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Shoeshine Boy might be the most studied Lester Young solo on record. This rhythm changes in concert F major is full of amazing rhythmic features. His driving time feel pushes the solo forward generating a constant sense of excitement, and shading the varied and interesting harmonic features throughout the solo.

How to Use the Transcription

Remember that transcribing an improvised solo is primarily an aural activity, not an exercise in reading. Always try to do as much as possible from the recording itself, and only use this transcription if you are really stuck on a phrase.

Time, Rhythms and Articulation

Lester's time in this solo is so driving, providing forward motion and locking in with the rhythm section without ever rushing. He makes use of a very strong Beat 1, to generate momentum, while creating very strong rhythmic hooks for the band to latch onto, eg during the bridge sections. This generates a lot of interaction in the group and serves to increase the impact of Lester's beautiful melodic choices. During the bridge at bars 17-24, Lester makes interesting and exciting use of the 'Big 4' beat, taken from earlier New Orleans music. In the second bridge (bar 49-58) he makes use of another strong rhythmic hook (Charleston rhythm) to foster group interaction and improvisation.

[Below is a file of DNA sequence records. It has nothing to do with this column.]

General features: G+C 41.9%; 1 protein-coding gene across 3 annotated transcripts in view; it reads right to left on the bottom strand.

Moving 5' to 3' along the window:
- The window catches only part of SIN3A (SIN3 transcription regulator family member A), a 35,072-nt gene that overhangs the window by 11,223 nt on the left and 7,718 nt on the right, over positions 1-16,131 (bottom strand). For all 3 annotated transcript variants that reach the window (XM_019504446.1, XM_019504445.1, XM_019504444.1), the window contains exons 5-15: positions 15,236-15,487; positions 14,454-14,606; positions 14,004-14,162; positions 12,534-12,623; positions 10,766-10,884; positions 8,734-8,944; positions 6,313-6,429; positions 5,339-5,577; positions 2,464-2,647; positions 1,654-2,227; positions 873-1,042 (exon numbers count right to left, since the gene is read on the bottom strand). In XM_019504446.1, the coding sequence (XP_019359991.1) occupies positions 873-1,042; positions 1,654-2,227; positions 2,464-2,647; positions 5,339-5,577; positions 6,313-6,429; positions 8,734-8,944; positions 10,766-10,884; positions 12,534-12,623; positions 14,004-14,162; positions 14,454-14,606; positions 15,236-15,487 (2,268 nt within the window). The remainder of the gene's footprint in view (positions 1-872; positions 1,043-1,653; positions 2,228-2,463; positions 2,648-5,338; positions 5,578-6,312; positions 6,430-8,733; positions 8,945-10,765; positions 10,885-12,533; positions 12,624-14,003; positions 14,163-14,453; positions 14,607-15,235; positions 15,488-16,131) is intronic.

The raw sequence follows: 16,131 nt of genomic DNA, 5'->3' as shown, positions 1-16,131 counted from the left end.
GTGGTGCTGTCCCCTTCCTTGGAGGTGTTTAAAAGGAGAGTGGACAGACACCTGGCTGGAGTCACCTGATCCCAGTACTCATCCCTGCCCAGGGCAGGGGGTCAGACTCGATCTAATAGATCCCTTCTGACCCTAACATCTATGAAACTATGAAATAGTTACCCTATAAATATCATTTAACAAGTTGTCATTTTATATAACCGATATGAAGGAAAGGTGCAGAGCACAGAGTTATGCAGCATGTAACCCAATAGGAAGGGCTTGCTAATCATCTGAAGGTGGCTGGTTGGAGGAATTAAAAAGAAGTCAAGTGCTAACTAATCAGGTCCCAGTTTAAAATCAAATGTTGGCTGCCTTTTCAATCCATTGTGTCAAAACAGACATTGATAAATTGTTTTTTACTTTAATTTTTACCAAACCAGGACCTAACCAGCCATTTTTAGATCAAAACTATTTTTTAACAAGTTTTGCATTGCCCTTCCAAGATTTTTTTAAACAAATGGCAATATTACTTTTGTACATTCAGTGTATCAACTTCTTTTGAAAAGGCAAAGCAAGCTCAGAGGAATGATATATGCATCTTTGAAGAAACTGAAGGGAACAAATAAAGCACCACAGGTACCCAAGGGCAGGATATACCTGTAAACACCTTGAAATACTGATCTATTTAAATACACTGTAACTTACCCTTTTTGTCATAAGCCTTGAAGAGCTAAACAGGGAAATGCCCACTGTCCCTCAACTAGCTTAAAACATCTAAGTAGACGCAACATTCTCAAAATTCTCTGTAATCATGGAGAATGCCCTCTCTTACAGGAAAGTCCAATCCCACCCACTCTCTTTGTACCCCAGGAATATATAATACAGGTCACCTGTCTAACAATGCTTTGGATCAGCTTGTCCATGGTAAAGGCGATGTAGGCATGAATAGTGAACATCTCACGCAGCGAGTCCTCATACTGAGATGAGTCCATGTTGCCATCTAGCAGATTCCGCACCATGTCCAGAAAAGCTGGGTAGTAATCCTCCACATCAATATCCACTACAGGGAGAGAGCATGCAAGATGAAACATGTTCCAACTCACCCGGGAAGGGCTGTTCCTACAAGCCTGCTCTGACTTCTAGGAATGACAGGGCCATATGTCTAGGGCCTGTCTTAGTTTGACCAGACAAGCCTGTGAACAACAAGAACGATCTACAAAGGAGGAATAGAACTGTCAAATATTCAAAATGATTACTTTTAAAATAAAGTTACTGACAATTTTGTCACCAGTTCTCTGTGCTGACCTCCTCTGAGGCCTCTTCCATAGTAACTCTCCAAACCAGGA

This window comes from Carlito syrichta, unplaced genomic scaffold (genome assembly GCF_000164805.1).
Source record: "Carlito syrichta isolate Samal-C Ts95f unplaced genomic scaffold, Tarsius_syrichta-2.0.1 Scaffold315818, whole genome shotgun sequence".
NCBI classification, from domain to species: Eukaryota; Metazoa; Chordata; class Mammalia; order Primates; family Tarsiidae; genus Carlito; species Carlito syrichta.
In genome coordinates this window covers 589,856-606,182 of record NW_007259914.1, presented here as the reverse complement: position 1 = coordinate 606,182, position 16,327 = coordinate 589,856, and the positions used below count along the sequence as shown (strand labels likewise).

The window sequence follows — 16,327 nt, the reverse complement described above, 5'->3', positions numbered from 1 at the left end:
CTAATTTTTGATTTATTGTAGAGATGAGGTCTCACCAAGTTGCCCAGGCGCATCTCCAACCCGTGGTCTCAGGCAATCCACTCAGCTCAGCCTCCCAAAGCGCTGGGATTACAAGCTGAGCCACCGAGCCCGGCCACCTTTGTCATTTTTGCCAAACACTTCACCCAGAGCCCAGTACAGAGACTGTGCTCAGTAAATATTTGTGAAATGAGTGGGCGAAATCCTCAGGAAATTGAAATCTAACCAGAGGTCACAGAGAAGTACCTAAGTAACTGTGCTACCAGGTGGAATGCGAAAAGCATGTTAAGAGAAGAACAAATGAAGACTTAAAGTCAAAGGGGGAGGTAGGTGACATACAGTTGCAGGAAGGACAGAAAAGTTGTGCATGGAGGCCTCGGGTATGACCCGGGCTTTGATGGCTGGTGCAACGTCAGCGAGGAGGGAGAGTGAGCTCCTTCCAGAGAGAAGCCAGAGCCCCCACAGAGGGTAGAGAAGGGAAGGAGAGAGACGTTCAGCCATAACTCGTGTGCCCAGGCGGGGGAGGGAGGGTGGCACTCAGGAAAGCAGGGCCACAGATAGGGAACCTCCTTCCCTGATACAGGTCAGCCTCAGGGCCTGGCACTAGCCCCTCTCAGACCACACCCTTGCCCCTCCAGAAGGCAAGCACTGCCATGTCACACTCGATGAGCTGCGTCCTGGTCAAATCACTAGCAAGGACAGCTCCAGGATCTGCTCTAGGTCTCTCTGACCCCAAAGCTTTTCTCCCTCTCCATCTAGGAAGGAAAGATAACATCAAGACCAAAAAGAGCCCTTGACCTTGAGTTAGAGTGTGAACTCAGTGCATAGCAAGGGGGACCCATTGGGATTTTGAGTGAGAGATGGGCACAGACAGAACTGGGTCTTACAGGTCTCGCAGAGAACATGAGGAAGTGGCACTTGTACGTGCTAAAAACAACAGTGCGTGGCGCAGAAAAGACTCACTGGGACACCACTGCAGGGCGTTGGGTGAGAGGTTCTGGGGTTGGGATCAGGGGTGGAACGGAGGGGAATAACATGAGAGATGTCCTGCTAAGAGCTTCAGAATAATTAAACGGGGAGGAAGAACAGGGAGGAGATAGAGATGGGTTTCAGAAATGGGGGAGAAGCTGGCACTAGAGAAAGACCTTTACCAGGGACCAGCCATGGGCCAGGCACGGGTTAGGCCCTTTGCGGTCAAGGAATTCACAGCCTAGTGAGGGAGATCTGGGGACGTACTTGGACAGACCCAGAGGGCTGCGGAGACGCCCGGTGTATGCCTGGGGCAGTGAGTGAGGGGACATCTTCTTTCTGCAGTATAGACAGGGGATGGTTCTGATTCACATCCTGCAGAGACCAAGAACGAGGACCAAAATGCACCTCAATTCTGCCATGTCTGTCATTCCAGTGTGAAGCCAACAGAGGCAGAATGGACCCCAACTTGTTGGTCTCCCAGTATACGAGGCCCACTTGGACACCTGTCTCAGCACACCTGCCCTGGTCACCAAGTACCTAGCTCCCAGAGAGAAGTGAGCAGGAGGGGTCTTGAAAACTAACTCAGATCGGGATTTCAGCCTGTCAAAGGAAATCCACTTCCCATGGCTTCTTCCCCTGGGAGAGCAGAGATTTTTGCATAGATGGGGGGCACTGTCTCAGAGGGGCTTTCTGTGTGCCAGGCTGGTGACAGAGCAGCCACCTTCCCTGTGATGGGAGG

This solo has lots of exciting and punchy accents to generate interest and cross-rhythms. Look at bar 41-45, where lester uses a repeated rhythmic figure to generate tension with the rhythm section, while superimposing rhythms such as the son clave using accents. His use of staccato notes and phrasing also contributes to this effect.

Advice on Deeper Study

Here are some pointers on how to really absorb the content in this amazing solo

- Go for depth not speed. It doesn't matter how fast you learn it
- Practise in shorter phrases, gradually making them longer
- Really listen to and analyse the phrasing and articulation, try to copy it exactly until you sound exactly like the recording
- Don't worry about speed, play it as faithfully as possible with perfect phrasing and articulation at a speed which is comortable and relaxed
- Learn the meaning behind each phrase, what is its history? What does it mean? What is the musical context?
- Try to imagine how Lester was feeling when he was playing this. Practise this feeling as you practise playing the solo

PDF Downloads

Listen to the recording with the score on Youtube
Download full transcription for Tenor Saxophone
Download full transcription transposed for Alto Saxophone